A TILLICOULTRY pub will be allowed to turn a car park into additional outdoor seating, despite objections.

Planning permission was granted to the Royal Arms to form an extended beer garden by changing the use of a car park on the north side of the public house.

While the area contains four public parking spaces, the land has previously been sold by the council to the applicant and there has been no requirement on the pub to keep providing parking, whether the development was approved or not.

Indeed, council documents revealed the spaces were not part of an adopted Upper Mill Street public car park, immediately to the north of the site.

A report by the council's planning service added: "Although the loss of four off street spaces will displace some demand onto the street, on balance it is not considered that this would result in a sufficiently significant adverse impact to road safety to justify withholding permission for this reason."

Environmental health officers advised the permission should be refused and there were five objections by the public – which were unavailable for viewing on the council's planning portal at the time of writing.

Extending the outdoor drinking area would result in an "at least 200 per cent increase in capacity of the outdoor area available and this resulting increase in customers would cause significant disruption to neighbouring residents from additional noise from voices and shouting", according to the objection by environmental health.

However, in their report, planning officers said that the potential risk of nuisance has been "carefully considered" and concluded there were no reasonable grounds to justify withholding permission.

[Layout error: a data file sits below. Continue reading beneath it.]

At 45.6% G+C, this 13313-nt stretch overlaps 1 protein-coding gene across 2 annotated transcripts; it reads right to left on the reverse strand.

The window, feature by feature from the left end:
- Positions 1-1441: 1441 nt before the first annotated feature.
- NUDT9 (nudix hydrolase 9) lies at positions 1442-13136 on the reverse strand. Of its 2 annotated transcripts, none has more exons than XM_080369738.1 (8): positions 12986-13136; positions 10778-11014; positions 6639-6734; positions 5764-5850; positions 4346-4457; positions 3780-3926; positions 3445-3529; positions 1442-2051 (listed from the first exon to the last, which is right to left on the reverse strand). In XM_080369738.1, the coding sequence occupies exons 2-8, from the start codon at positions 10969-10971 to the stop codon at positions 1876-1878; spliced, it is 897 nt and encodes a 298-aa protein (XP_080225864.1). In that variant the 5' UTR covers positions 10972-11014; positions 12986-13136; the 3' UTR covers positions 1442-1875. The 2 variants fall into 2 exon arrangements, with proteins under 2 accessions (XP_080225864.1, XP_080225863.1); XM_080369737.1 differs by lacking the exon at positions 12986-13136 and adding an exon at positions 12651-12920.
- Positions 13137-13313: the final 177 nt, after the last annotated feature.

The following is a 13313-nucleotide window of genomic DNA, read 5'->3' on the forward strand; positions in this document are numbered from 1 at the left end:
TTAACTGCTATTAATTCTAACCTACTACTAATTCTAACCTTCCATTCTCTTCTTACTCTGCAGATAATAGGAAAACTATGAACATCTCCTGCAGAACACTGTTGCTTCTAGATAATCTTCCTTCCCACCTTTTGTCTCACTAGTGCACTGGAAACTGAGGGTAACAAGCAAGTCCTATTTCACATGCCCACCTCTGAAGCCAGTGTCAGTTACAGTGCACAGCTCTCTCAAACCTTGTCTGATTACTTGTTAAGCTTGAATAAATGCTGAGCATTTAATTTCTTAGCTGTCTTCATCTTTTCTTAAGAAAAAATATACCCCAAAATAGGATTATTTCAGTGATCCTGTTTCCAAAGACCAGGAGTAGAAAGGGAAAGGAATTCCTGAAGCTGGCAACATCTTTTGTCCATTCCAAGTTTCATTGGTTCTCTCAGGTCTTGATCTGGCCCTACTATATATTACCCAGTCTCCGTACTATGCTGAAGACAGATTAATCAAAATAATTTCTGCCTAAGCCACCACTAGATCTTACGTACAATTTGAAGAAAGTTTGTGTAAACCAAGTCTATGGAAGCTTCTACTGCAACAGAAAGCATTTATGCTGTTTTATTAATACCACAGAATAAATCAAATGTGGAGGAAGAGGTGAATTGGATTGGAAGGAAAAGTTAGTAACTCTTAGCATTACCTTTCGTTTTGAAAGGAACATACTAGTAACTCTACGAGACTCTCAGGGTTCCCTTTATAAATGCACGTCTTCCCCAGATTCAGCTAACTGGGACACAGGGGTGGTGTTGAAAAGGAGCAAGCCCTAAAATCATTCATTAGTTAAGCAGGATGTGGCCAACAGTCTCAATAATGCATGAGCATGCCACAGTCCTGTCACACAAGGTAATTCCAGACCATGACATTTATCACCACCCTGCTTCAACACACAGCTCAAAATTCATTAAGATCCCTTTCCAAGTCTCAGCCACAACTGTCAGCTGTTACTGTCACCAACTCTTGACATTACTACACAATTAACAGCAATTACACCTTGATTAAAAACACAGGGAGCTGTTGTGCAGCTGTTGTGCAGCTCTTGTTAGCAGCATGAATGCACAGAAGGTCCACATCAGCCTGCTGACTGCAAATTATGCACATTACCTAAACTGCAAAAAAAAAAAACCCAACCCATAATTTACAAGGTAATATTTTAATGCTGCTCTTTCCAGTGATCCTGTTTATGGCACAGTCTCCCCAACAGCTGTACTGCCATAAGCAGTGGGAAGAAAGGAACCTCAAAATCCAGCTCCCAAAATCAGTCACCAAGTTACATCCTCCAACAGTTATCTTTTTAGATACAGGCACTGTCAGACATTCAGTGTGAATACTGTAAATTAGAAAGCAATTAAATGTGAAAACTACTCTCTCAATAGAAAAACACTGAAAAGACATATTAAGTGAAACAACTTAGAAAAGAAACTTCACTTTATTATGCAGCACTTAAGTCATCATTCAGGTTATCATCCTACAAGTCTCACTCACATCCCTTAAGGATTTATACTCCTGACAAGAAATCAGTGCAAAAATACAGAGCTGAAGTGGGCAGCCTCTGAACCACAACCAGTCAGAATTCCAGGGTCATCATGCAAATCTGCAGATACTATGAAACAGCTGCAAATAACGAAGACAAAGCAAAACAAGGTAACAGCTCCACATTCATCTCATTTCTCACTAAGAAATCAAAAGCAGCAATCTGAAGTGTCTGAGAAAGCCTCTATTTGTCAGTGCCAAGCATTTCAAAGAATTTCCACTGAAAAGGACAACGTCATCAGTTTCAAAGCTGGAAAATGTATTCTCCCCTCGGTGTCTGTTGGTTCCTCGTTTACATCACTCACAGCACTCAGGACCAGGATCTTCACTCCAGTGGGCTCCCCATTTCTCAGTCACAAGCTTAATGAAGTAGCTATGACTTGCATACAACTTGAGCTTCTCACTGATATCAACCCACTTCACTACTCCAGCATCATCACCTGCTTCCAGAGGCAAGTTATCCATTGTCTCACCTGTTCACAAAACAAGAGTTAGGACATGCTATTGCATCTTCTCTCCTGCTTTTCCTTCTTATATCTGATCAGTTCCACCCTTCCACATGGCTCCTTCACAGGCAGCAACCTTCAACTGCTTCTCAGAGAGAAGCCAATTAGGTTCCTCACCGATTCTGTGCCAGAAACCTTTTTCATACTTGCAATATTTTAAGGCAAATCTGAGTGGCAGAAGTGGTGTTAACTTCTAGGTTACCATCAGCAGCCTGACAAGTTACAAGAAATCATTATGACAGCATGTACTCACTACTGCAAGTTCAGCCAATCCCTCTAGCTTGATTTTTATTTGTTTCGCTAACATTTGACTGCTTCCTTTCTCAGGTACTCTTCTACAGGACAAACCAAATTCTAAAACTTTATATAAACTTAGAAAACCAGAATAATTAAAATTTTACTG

The pub already has a small external area and there has been no evidence that this resulted in nuisance.

Planning officers added: "Although the percentage increase in the area to be used as a beer garden appears substantial, it is starting from a very low base.

"The existing outdoor area is approximately 31sqm in area and is also used for storage.

"It would possibly only accommodate three or four picnic type tables without any storage space.

"The proposed site would also be used for storage including for bins."

According to documents, the application for the extended beer garden was "largely being driven by the impact of Covid-19 which has increased demand for outdoor space in hospitability [sic.] environments".

The site has already been used as a temporary beer garden during Covid-19 in response to restrictions on hospitality.

Council planners added: "There does not appear to be any evidence that during these periods, noise or nuisance occurred."